Considering the vastness of the Pacific Ocean and the sheer amount of wreckage scattered across it over the past century, this actually seems pretty reasonable, but Tighar doubles down on its implication of certainty: “[That would mean] this incredibly specific, but random, piece of debris just happened to end up on Nikumaroro, the atoll where so much other evidence points to Earhart.”

What evidence does Tighar present? In 2011 they tested three bones found near a turtle shell, which could perhaps have been human or that of a turtle. DNA tests were inconclusive. (Gillespie says “the door is still open for it to be a human finger bone.”)

Gillespie told the Miami Herald earlier this year that “the key to it is her final message, where she says ‘line of position 157 dash 337’ … That’s a line that Noonan calculated from the sunrise, running 337 degrees to the north-west and 157 degrees to the south-east. And if you follow it far enough, there are two deserted islands on it, McKeon Island and Gardner Island.” 

It’s a good story, just like the one ex-marine Floyd Kilts used to tell about how a tribesman told him about a partial human skeleton and a woman’s shoe, which ended up with a British official and disappeared afterward. (Micronesians settled on the island a year after Earhart vanished.) But despite all the story and circumstantial evidence, no expedition in the past 70 years has found the Electra on or near either island.

But Tighar of course thinks it might. It found a “sonar streak” 600ft below the surface “the right size, the right shape … in the right place to be part of the Electra”, which the group has so far had neither the time nor funding to investigate. Gillespie admits it could also be part of a reef, a geological formation or any number of things once lodged into the seabed and now drifted away. He intends to explore the site in a 2015 expedition. Whether he turns up with Earhart’s lost Electra or something else entirely, he will have a new story.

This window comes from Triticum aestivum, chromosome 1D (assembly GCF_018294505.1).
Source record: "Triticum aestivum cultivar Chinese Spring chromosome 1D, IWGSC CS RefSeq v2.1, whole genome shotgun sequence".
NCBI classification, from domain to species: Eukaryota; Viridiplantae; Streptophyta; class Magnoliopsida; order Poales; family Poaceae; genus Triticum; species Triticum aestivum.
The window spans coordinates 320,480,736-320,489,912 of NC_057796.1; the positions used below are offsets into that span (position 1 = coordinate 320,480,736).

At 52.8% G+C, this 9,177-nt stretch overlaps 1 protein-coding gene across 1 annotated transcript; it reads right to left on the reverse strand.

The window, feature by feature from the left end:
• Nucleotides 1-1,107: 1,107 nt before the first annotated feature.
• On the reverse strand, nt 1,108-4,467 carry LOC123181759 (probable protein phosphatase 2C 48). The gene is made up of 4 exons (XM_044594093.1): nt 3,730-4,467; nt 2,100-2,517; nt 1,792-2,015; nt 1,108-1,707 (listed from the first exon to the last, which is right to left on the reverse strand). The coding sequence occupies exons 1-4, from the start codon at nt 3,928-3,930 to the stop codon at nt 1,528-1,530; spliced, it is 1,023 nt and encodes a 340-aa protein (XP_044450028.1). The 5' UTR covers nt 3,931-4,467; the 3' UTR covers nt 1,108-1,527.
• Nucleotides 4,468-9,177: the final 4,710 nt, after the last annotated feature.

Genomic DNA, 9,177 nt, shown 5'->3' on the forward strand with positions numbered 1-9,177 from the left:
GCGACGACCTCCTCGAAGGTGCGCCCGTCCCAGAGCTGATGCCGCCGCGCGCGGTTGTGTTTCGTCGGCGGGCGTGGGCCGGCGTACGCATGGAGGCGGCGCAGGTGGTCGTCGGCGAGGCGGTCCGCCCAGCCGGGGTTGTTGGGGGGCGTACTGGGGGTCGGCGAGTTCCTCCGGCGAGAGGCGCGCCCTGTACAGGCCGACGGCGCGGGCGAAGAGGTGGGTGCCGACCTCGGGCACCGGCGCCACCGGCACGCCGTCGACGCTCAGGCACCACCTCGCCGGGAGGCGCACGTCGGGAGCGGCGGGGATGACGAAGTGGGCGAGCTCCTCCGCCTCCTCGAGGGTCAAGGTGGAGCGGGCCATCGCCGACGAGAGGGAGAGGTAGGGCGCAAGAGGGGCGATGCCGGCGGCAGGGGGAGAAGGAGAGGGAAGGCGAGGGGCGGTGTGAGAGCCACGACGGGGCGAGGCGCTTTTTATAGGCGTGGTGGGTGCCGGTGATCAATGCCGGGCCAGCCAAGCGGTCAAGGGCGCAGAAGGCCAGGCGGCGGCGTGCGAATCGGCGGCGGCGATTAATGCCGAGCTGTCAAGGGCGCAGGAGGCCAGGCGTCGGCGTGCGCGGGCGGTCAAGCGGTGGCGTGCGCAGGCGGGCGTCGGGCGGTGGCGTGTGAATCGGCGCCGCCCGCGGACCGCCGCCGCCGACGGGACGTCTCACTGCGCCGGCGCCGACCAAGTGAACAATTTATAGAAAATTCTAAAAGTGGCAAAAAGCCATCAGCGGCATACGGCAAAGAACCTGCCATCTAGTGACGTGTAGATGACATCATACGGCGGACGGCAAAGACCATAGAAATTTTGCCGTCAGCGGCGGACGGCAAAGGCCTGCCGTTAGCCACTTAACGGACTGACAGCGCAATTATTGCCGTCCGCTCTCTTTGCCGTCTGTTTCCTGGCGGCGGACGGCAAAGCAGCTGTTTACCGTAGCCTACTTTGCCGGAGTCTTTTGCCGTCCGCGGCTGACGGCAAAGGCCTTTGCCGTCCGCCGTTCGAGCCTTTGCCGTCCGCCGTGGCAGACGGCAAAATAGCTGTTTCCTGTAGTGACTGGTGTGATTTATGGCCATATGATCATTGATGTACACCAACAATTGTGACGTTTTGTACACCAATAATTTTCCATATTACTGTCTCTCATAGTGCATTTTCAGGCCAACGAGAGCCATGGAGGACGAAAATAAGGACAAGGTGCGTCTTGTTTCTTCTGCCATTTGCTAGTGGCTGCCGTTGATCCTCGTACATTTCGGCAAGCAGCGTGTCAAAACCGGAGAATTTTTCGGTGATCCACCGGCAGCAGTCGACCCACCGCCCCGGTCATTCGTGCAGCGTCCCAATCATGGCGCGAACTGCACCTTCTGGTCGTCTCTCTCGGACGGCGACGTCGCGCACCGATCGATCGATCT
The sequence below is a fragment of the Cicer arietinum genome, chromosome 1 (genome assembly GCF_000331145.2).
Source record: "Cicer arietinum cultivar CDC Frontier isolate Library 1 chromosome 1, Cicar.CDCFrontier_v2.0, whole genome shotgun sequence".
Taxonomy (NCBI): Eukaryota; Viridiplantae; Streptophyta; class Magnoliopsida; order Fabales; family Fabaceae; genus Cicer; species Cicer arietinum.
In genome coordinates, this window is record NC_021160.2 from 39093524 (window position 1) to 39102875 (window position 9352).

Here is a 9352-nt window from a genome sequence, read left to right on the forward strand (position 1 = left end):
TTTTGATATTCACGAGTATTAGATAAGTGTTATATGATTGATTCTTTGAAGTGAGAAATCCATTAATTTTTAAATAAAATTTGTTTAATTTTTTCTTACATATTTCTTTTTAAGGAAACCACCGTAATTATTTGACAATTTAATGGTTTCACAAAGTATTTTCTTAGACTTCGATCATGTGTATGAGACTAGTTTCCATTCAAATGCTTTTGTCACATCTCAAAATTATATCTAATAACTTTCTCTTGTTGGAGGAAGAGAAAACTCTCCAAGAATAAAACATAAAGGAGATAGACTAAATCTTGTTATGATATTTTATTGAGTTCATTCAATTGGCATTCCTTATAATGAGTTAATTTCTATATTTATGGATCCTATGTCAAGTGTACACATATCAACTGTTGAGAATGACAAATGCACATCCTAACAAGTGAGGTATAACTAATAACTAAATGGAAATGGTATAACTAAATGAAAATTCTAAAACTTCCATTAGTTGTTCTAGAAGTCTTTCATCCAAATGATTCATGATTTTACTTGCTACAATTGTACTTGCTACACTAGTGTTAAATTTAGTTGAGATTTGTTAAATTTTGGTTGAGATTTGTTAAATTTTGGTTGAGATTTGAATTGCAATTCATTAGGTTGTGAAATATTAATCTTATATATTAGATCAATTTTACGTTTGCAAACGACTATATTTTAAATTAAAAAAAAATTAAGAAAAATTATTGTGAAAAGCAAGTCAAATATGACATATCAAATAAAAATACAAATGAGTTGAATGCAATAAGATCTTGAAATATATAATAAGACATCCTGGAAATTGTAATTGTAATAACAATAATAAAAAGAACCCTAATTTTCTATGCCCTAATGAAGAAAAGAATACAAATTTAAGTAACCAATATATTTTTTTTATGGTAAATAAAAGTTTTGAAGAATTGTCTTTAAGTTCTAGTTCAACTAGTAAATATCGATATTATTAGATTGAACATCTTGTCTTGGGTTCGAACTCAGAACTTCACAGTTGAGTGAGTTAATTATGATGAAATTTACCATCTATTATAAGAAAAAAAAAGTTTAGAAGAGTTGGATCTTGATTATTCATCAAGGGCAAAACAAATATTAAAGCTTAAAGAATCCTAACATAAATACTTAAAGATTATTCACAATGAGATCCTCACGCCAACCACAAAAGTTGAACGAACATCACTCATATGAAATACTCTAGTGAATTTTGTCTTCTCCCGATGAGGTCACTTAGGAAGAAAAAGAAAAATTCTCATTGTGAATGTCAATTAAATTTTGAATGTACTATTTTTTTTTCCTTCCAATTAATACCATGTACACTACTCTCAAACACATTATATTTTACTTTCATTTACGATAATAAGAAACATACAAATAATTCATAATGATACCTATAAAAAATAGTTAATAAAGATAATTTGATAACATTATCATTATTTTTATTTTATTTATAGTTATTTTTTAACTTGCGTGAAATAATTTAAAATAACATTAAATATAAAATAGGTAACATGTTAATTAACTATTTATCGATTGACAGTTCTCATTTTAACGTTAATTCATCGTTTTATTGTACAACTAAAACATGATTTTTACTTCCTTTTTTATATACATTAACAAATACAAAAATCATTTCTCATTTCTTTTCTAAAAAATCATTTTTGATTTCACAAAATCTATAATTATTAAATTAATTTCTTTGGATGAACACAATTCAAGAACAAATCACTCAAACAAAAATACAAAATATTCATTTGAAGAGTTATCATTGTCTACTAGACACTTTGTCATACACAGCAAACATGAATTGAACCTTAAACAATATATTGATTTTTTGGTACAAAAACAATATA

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Law enforcement agencies will begin tracking animal abuse

    myfoxtampabay.comThe public sees or hears reports of animal abuse on a regular basis. But "all the time" is not a statistic. Crime statistics come from the Federal Bureau of Investigation's Uniform Crime Reporting Program, and sta...

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Goldman Sachs Executive Director Resigns: Alludes to Extraterrestrial Presence at Meetings

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by Greg Giles

Goldman Sachs new multi-billion dollar Manhattan headquarters, conspicuously absent of any identifying markers as part of the financial giant’s attempts to hide from the irate public in lieu of their complicity...

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Facebook tracks your every move, even after logging out

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by Ethan A. Huff, staff writer

(NaturalNews) The social media empire Facebook has unveiled some new "features" on its platform in recent days that many allege are a total and compete privacy-breaching nightmare. But one...

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Extraterrestrials on Earth: A challenge we can no longer ignore

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Submitted by A. R. Bordon on Thu, 07/28/2011 - 12:17

Santa Monica, CALIFORNIA -- I was quite taken with Brad Steiger’s article "A Pre-Historic Nuclear War? World Before Our Own" and by the two questions that have ...

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Farmers and Seed Producers Launch Preemptive Strike against Monsanto

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March 30th, 2011

Lawsuit Filed To Protect Themselves from Unfair Patent Enforcement on Genetically Modified Seed

Action Would Prohibit Biotechnology Giant from Suing Organic Farmers and Seed Growers If Innocently Contaminated ...

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Internet: The Best Tool For Peace

All parties who's images and recordings have granted explicit permission for use in this video and subsequent uses at the discretion of the owner. ----------------------------------------------------------------------------------...